Long Drivers and Prayer Strivers
I urge you, brothers and sisters, by our Lord Jesus Christ and by the love of the Spirit, to join me in my struggle by praying to God for me. Pray that I may be kept safe from the unbelievers in Judea and that the contribution I take to Jerusalem may be favorably received by the Lord’s people there, so that I may come to you with joy, by God’s will, and in your company be refreshed. The God of peace be with you all. Amen.
In the beginning of the scriptures, God establishes a certain kind of rhythm that his first human creatures (Adam and Eve) are to abide by if they are to live according to the design that he has established for them. He has made them male and female in his image. This image bearing includes creative work that he has called for them to do. It also includes a time of Sabbath rest and celebration when the work is done. When they operate in proper Sabbath rhythms, they will experience a sense of wholeness in their lives. God’s peace(Shalom) will be with them as they live in the rhythms of both work and Sabbath.
The Sabbath rhythms remind me that there is a kind of peace that only comes after hard work. “Strive with me in prayer,” Paul writes. In Greek, agonizomai – literally means, agonize with me. It is a word borrowed from the world of athletics; describing the discipline of an Olympic athlete determined to win a race. Paul is basically saying, “come and train in the prayer-gym with me. And then, when we have finished this race together, I’ll come and see you; we can celebrate victory, and I will rest with you.”
My oldest son Joel is training to be a long drive golfer. I have seen him hit golf balls over 380 yards. To put that in a visual perspective, that is almost four football fields. It takes a lot of work and training to do that kind of a thing. I have been going out and doing some training with him. If I am honest though, I am for the most part just keeping him company. I am pretty much just a spectator.
As I reflect on the passage from the Apostle Paul, I ask myself this question.
Am I a prayer athlete or a spectator? Am I learning from the Lord to strive in prayer, to agonize well? The strong people of Faith who helped shape my life during the time of my youth used a phrase called praying through. You can call it old fashioned if you want, but those folks knew how to get ahold of God and it made a difference.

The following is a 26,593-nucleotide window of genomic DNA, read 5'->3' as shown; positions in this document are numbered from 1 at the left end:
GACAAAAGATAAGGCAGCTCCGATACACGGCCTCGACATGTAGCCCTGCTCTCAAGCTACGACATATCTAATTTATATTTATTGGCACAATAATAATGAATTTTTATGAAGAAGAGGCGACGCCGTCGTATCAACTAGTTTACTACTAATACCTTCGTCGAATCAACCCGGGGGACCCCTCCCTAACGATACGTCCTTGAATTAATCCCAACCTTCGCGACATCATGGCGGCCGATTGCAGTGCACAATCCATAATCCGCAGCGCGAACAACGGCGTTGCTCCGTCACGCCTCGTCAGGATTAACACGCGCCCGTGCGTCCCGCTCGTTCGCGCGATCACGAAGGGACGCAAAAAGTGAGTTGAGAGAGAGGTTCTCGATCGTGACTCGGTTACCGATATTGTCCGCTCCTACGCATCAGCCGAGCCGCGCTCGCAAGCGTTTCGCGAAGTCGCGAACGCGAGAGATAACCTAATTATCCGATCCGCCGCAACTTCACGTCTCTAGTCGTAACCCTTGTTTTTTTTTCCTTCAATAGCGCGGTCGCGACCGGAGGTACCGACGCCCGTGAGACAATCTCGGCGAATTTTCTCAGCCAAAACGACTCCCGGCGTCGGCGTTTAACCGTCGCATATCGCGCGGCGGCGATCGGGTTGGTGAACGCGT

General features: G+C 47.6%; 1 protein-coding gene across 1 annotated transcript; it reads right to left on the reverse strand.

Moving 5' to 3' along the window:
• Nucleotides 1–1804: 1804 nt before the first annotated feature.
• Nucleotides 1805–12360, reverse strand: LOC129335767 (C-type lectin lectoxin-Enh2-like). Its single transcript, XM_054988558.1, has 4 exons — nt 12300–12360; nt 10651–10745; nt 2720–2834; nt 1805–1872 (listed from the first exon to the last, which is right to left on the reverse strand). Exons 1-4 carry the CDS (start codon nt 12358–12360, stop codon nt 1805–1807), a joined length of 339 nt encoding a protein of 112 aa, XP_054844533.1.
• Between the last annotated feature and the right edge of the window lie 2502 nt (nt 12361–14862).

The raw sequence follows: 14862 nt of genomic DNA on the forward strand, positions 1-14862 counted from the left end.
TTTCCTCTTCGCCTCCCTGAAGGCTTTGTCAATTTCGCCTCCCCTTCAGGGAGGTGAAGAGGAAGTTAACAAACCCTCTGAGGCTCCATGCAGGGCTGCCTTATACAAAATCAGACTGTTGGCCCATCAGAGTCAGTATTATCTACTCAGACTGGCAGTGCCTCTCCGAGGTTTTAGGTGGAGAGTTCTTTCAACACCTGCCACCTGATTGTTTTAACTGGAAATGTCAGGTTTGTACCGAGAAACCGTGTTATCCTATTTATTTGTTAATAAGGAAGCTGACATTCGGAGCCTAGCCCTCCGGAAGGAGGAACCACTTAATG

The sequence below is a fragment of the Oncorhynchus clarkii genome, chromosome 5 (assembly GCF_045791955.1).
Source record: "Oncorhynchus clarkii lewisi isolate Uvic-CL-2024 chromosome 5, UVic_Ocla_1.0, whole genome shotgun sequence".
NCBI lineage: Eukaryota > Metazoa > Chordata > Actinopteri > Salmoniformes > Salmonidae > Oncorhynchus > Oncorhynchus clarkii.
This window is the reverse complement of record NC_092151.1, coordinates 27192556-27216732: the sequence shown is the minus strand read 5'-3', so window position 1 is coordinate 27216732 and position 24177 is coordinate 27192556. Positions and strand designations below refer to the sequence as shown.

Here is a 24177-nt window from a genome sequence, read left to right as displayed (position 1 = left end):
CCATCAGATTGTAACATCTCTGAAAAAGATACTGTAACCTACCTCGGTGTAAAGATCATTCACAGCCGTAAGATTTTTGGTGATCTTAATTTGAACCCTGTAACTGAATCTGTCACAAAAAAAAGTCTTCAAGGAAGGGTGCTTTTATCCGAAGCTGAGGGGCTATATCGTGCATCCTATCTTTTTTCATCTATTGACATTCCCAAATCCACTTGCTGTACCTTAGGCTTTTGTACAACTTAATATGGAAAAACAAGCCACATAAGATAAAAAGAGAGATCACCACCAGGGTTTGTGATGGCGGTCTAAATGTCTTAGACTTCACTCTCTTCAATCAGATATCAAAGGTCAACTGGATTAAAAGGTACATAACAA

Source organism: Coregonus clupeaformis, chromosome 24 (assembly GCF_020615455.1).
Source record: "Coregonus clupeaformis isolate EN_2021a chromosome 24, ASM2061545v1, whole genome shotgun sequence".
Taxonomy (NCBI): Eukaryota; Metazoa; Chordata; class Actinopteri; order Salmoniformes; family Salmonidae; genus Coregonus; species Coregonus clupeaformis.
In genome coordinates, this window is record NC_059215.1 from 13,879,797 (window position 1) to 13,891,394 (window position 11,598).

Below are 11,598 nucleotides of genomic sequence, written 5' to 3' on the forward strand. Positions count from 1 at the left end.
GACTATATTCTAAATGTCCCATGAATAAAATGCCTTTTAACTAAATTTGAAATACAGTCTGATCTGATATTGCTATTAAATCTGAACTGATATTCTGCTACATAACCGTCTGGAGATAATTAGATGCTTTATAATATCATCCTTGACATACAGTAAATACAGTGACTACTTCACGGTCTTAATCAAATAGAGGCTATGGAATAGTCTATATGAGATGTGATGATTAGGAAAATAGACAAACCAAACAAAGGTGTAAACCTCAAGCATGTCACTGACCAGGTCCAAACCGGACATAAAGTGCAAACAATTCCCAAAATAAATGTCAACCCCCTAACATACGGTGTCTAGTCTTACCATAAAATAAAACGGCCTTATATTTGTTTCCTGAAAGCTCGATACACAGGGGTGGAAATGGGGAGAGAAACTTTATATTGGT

There is a warped view of God’s sovereignty in regards to prayer that can lead to spiritual laziness. Why would I ever go to the prayer gym when God is in control? When God owns the universal gym, why would I ever even put my prayer sweats on? God has got this and it would be a whole lot easier for me to just hit the snooze button and stay in bed.
I find it interesting that Paul takes quite a different prayer approach than this. He believes that the prayers of God’s people will actually make a difference in the effectiveness of the mission in which he is engaged. Paul, the Apostle of grace, believes there is a work for us to do in prayer. In fact, he is counting on his brothers and sisters to join him in the struggle by lifting him up in prayer as he seeks to be faithful to all that God has called him to do. And that one day he may celebrate those victories in prayer together with them.
There is much godly work for us to do here at Wanamaker Woods church. There is a lot of rebuilding that must happen after the pandemic. We are going through a pastoral transition together as we seek to win the next generations for Christ. Much of the work to be done must start on our knees as we seek the Lord’s guidance for each and every step.
Lord, teach us to strive in prayer, to agonize well. We look forward in faith to all that you will accomplish through ministry in this time and place. May you also give us times of rest and celebration as we give thanks for all that you have done in our midst. May the God of Peace(Shalom) be with us all!